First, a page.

Pittsburgh manager Clint Hurdle likes to look ahead.
"We can do something about the future," he said.
So as Hurdle prepares for next week's start of his third Spring Training as the manager of the Pirates, it's not the North American professional sports record of 20 consecutive losing seasons that the Pirates are carrying with him that is his focus.
"We are aware of it," Hurdle said, "but they look at it as an opportunity to be the team that is going to [end the streak] and the fan base is going to hold [the team] in a passionate place for what it accomplishes.''
Just another challenge for Hurdle. He embraces them.
When he took over as manager of the Colorado Rockies early in the 2002 season, he constantly dealt with questions about being able to win at high altitude. He answered in 2007, when he took the Rockies to the first World Series in franchise history.
Now it's the anxiety in Pittsburgh, where the Pirates had advanced to the postseason in nine of 23 seasons prior to 1993, winning two World Series in the process.
Since then? Well, there has been little to celebrate in a 20-year drought that began with the final four years of Jim Leyland's managerial term, and then saw Gene Lamont (four years), Lloyd McClendon (five years), Jim Tracy (two years) and John Russell (three years) all try but fail to regain that winning feeling in the Steel City.
Now Hurdle is in charge.
His first two years on the job the Pirates at least created second-half excitement.
The Pirates finished with a 72-90 record in 2011, their 10th season of at least 90 losses in the last two decades, but they were seven games better than .500 on July 19, and as late as July 28 were 54-49, just 1 1/2 games out of first place in the National League Central. The next day, however, they started a 10-game losing streak that was the foundation of an 18-41 finish to the season.
Last year, the Pirates took another step forward. Their 79 wins equaled their most in the last 20 years. They were 63-47 and 2 1/2 games out of first place as late as Aug. 8, remaining in the NL Wild Card race until mid-September and keeping the hope for that winning season alive until losing their 81st game in the 157th game of the season.
And the fans began to respond. The Pirates sold 1,940,429 tickets in 2011, their third highest total in 21 years, and a year ago the attendance was 2,091,918, the second largest ticket-sales figure in franchise history, and only the second time the franchise reached 2 million in 21 years.
The Pirates set a franchise attendance record of 2,435,867 in 2001, the year they moved into PNC Park.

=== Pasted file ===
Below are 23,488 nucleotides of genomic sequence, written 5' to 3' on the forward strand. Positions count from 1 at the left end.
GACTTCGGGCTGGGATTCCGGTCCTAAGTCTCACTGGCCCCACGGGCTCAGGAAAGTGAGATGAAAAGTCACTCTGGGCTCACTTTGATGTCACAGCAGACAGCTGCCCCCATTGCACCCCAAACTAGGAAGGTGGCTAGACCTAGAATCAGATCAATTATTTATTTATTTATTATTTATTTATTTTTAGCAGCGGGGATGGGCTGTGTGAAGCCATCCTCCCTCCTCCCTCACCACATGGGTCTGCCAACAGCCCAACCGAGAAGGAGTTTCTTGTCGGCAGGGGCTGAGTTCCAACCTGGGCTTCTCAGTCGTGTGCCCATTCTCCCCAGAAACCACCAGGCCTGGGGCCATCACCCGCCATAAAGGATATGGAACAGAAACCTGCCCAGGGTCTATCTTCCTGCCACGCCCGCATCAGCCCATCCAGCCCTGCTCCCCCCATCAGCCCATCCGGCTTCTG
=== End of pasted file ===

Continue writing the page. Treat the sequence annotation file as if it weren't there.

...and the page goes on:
"Last year was the players' first taste of just how passionate the fan base is to end that losing streak," Hurdle said. "We were in such a good place in early August [in terms of postseason possibilities], and there was more hype and talk about good things that could happen."
The good things didn't happen. The Pirates lost 36 of the final 52 games.
Seeds, however, were planted.
And Hurdle's hope is the harvesting of a winning crop will happen in 2013.
The Pirates certainly haven't sat back and waited for things to get better.
"Ownership stepped up," Hurdle said. "The payroll was increased. We were more proactive in trading, looking to add players, not move players."
Only 10 members of the team's 40-man roster appeared in a game in 2011.
Prior to last season, the Pirates signed free-agent shortstop Clint Barmes and left-handed pitcher Erik Bedard. Then, in the final week of July, they worked deals to acquire lefty Wandy Rodriguez from Houston; outfielder Travis Snider from Toronto; first baseman Gaby Sanchez from Miami; and right-handed reliever Chad Qualls from the New York Yankees.
And among the moves this offseason were the signing of free-agent catcher Russell Martin and left-handed pitcher Jonathan Sanchez and a six-player trade with Boston that included sending closer Joel Hanrahan for a package that included right-handers Mark Melancon and Stolmy Pimentel, and outfielder Jerry Sands.
"The biggest thing is we have developed depth," Hurdle said. "The starting pitching is probably the biggest weapon we have developed. We now have depth if something happens where we have options."
And the Pirates have expectations of success.
"The challenge in front of us is to finish the season strong and win more games than we lose," Hurdle said.
Tracy Ringolsby is a columnist for MLB.com. This story was not subject to the approval of Major League Baseball or its clubs.